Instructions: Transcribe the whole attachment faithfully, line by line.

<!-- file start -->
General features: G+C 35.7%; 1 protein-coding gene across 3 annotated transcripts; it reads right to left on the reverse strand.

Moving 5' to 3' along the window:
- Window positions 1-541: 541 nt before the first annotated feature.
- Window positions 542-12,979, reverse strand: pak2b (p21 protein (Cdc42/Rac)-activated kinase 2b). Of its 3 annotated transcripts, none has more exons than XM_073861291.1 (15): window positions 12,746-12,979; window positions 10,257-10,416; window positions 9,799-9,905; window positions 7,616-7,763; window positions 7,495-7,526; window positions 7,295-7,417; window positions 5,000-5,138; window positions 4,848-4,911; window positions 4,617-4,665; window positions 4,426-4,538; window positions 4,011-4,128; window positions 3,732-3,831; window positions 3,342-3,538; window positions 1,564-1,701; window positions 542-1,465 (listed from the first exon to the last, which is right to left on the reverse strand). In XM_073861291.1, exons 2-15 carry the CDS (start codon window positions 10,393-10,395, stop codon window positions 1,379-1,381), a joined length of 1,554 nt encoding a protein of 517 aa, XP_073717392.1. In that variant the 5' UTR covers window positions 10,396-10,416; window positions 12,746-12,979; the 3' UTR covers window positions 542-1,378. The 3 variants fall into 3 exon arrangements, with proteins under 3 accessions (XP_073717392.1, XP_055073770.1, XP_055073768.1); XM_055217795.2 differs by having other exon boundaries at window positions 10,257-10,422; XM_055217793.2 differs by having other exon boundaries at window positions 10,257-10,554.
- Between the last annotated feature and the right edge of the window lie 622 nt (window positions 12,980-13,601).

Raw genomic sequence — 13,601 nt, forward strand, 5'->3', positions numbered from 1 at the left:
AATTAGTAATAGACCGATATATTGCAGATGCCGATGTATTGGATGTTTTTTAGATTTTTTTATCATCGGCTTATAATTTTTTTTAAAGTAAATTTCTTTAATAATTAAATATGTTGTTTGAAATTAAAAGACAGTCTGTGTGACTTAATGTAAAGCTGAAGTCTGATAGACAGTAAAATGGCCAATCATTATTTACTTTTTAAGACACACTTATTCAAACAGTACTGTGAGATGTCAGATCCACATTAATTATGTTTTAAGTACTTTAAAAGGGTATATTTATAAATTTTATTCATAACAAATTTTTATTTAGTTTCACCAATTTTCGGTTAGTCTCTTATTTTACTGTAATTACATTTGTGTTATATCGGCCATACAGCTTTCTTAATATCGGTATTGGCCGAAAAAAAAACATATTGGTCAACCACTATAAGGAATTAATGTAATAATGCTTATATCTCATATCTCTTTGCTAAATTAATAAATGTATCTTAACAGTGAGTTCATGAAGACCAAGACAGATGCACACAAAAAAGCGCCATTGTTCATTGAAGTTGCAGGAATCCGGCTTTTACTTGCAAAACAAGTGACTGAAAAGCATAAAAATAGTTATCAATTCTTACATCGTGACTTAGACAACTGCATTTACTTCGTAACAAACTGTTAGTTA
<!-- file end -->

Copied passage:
General features: G+C 35.7%; 1 protein-coding gene across 3 annotated transcripts; it reads right to left on the reverse strand.

Moving 5' to 3' along the window:
- Window positions 1-541: 541 nt before the first annotated feature.
- Window positions 542-12,979, reverse strand: pak2b (p21 protein (Cdc42/Rac)-activated kinase 2b). Of its 3 annotated transcripts, none has more exons than XM_073861291.1 (15): window positions 12,746-12,979; window positions 10,257-10,416; window positions 9,799-9,905; window positions 7,616-7,763; window positions 7,495-7,526; window positions 7,295-7,417; window positions 5,000-5,138; window positions 4,848-4,911; window positions 4,617-4,665; window positions 4,426-4,538; window positions 4,011-4,128; window positions 3,732-3,831; window positions 3,342-3,538; window positions 1,564-1,701; window positions 542-1,465 (listed from the first exon to the last, which is right to left on the reverse strand). In XM_073861291.1, exons 2-15 carry the CDS (start codon window positions 10,393-10,395, stop codon window positions 1,379-1,381), a joined length of 1,554 nt encoding a protein of 517 aa, XP_073717392.1. In that variant the 5' UTR covers window positions 10,396-10,416; window positions 12,746-12,979; the 3' UTR covers window positions 542-1,378. The 3 variants fall into 3 exon arrangements, with proteins under 3 accessions (XP_073717392.1, XP_055073770.1, XP_055073768.1); XM_055217795.2 differs by having other exon boundaries at window positions 10,257-10,422; XM_055217793.2 differs by having other exon boundaries at window positions 10,257-10,554.
- Between the last annotated feature and the right edge of the window lie 622 nt (window positions 12,980-13,601).

Raw genomic sequence — 13,601 nt, forward strand, 5'->3', positions numbered from 1 at the left:
AATTAGTAATAGACCGATATATTGCAGATGCCGATGTATTGGATGTTTTTTAGATTTTTTTATCATCGGCTTATAATTTTTTTTAAAGTAAATTTCTTTAATAATTAAATATGTTGTTTGAAATTAAAAGACAGTCTGTGTGACTTAATGTAAAGCTGAAGTCTGATAGACAGTAAAATGGCCAATCATTATTTACTTTTTAAGACACACTTATTCAAACAGTACTGTGAGATGTCAGATCCACATTAATTATGTTTTAAGTACTTTAAAAGGGTATATTTATAAATTTTATTCATAACAAATTTTTATTTAGTTTCACCAATTTTCGGTTAGTCTCTTATTTTACTGTAATTACATTTGTGTTATATCGGCCATACAGCTTTCTTAATATCGGTATTGGCCGAAAAAAAAACATATTGGTCAACCACTATAAGGAATTAATGTAATAATGCTTATATCTCATATCTCTTTGCTAAATTAATAAATGTATCTTAACAGTGAGTTCATGAAGACCAAGACAGATGCACACAAAAAAGCGCCATTGTTCATTGAAGTTGCAGGAATCCGGCTTTTACTTGCAAAACAAGTGACTGAAAAGCATAAAAATAGTTATCAATTCTTACATCGTGACTTAGACAACTGCATTTACTTCGTAACAAACTGTTAGTTA